Manchester city, like Salford, like other urban centres, is packed with security cameras, and much has been made of how much could be seen as it took place, by spectators and by the state. These events are as much about who is visible, and how, as anything else. Most of the time Market Street and the Arndale shopping centre is heaving with consumers, and those with nothing are out of picture. Even if they come in to the centre from the poor estates, even if they are begging, it is if they do not exist, shut out of conscious awareness of those who can spend. And now, just for a moment, at even the same moment as hoods and masks conceal the identities of those involved, they deliberately and explicitly take the stage. They were on display, part of the show, but with nothing to say about the conditions that had led them to this; there is a bare statement about marginalisation and invisibility, and anger about what could be done with knowledge about who they are. It is then against this background that reporters would be seen as part of the police apparatus – Radio Manchester was obsessed with the burning of its car – and there would be attacks on those taking pictures on their mobile phones.

This was disorganised, but it was not ‘irrational’. The fact that it happened so fast does not mean that it was somehow out of control (and the question is not whether the police bring order to the situation but what kind of order they re-impose). Any kind of collective activity evolves at a very fast pace, and crowds provide a space to link action and experience that is very different from individual-isolated activity. Political solutions that forge different set of relationships as an alternative to frantic consumerism and passive spectatorship will only be developed through collective activity. The speed by which a collective defines itself, by which it decides who is part of it and who the enemy is, is a field of political struggle that is unpredictable, but as full of opportunities as well as dangers. This was not, for example, a ‘race’ riot, though the intervention of fascists into all of this after event will attempt to turn it in that direction. If anything, it was the segregation of the small groups from each other as they roamed through the warren of small streets around back Piccadilly that was the problem.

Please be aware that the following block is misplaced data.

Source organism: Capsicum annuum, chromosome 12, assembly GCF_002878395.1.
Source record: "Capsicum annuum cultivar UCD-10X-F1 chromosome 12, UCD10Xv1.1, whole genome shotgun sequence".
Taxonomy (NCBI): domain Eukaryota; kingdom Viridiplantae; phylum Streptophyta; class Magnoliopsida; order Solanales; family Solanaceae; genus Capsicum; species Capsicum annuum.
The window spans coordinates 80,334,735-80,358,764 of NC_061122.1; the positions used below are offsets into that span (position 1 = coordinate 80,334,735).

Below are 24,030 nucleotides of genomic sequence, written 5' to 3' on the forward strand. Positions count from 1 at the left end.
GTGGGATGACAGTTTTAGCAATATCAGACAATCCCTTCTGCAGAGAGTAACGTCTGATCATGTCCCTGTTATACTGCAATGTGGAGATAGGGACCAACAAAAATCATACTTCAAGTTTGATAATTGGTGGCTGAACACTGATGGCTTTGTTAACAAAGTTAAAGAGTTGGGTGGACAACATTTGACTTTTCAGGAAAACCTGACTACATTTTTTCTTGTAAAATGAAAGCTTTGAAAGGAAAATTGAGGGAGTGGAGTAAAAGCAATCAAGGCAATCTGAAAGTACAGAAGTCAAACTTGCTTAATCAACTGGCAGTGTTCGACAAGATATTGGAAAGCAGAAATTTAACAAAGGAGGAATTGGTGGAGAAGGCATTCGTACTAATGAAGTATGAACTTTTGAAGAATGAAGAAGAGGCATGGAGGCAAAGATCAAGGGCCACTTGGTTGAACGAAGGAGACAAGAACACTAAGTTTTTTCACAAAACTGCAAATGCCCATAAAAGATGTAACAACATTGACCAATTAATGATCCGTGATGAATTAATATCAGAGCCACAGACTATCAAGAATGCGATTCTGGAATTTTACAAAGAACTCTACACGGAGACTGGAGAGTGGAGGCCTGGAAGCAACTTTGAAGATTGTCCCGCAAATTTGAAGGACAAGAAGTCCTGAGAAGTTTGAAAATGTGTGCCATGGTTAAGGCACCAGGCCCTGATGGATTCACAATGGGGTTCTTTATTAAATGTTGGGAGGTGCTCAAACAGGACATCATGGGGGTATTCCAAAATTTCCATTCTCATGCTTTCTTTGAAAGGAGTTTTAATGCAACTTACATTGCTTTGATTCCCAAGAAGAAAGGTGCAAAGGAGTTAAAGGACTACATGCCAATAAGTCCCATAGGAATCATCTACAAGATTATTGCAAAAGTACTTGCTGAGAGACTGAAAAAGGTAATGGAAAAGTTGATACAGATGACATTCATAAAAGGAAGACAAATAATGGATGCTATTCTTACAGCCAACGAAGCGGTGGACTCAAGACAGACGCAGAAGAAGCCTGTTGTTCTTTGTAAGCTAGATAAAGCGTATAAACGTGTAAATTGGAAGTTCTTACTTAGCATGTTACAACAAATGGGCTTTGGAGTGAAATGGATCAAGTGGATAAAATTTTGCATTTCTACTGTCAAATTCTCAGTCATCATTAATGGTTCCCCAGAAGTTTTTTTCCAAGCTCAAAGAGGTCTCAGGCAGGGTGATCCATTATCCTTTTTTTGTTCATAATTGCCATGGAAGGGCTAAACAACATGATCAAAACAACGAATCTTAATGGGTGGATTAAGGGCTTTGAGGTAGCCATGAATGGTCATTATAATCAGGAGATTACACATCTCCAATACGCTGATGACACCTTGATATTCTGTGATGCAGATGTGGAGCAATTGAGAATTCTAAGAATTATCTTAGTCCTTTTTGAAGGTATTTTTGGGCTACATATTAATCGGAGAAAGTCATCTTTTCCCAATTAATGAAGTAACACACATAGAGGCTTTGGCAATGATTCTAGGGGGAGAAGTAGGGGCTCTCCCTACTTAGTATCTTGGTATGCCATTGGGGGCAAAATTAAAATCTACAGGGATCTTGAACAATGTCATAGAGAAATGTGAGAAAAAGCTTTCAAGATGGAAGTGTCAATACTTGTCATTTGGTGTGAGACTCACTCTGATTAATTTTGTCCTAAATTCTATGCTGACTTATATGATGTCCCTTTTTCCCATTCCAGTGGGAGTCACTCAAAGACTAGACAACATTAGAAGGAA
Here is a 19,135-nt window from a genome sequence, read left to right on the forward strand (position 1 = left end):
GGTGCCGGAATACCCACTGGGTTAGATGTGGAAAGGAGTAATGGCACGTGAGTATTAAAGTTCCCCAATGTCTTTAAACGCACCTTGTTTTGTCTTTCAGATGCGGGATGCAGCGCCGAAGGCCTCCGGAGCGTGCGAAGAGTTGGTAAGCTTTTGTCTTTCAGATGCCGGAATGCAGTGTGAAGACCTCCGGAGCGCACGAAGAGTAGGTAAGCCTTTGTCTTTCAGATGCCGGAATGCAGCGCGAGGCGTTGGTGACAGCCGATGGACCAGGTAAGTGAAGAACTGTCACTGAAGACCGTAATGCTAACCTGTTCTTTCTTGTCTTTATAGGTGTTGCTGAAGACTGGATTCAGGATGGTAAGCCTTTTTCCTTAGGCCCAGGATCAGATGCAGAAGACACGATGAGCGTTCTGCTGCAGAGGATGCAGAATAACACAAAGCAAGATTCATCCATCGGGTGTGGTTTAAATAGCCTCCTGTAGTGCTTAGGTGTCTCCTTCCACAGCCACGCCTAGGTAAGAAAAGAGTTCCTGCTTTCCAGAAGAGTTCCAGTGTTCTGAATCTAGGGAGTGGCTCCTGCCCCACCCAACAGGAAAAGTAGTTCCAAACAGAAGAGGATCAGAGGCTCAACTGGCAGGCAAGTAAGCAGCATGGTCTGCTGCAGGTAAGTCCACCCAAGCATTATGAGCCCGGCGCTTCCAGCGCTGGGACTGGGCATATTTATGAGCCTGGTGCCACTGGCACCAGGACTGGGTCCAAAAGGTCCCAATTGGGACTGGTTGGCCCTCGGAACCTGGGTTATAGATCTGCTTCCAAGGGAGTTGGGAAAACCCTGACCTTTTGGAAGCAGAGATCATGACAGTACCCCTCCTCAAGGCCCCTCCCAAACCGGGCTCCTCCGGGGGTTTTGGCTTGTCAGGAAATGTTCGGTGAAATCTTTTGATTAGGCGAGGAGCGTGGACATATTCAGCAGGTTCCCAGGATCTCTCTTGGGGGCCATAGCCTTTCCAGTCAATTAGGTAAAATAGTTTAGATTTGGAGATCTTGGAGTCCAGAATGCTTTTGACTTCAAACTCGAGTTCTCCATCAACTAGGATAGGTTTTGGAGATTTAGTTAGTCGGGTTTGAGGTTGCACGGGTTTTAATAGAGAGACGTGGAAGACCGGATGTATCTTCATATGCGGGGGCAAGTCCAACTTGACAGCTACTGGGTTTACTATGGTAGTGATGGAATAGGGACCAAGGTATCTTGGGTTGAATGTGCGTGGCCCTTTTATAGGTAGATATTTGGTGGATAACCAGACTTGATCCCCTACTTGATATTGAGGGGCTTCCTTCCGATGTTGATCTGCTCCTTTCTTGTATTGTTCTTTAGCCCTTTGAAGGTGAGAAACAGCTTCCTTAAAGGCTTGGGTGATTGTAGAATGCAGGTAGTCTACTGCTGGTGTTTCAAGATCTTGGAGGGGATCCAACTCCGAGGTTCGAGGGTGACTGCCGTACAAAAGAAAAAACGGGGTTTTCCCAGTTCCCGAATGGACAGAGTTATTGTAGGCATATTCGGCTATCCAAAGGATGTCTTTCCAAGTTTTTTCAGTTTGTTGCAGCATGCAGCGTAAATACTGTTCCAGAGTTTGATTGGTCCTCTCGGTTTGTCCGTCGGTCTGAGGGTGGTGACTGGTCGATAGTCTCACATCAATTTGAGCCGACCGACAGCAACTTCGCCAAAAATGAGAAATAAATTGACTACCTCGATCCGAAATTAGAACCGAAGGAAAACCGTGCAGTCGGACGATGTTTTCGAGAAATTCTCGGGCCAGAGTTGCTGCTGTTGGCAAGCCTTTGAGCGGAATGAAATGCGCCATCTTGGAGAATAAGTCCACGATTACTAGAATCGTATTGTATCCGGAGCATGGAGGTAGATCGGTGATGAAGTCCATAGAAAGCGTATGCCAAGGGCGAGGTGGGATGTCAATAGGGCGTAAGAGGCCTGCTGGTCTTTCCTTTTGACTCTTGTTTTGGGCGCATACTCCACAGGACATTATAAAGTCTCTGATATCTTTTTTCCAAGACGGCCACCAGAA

This was, in some senses, a protest, but in Manchester at least, unlike in some parts of London where there have been calls for police accountability and solidarity in communities who have organised to defend themselves, we have seen no collective sense of what is being done or why. And that has also meant that there has been no corrective reflexive activity to direct the energy of the protest against those who have caused the crisis, those who have directly benefitted from it, and no way to reign in opportunist criminal elements. Opportunism rather than strategy was in command here, as it is in the business sector and for politicians obedient to what the markets say. There is no side to take, to be in solidarity with here, but there is already in the days following the events, an intense demonization of those involved that must also be resisted. This is not only because every measure to increase police powers will be used against those who do organise against the cuts. It is also because this is a symptom of suffering, a symptom of crisis, in which, for all of its problems, a spark of anger, activity and visibility has appeared that will be absolutely crucial to any authentic future fightback.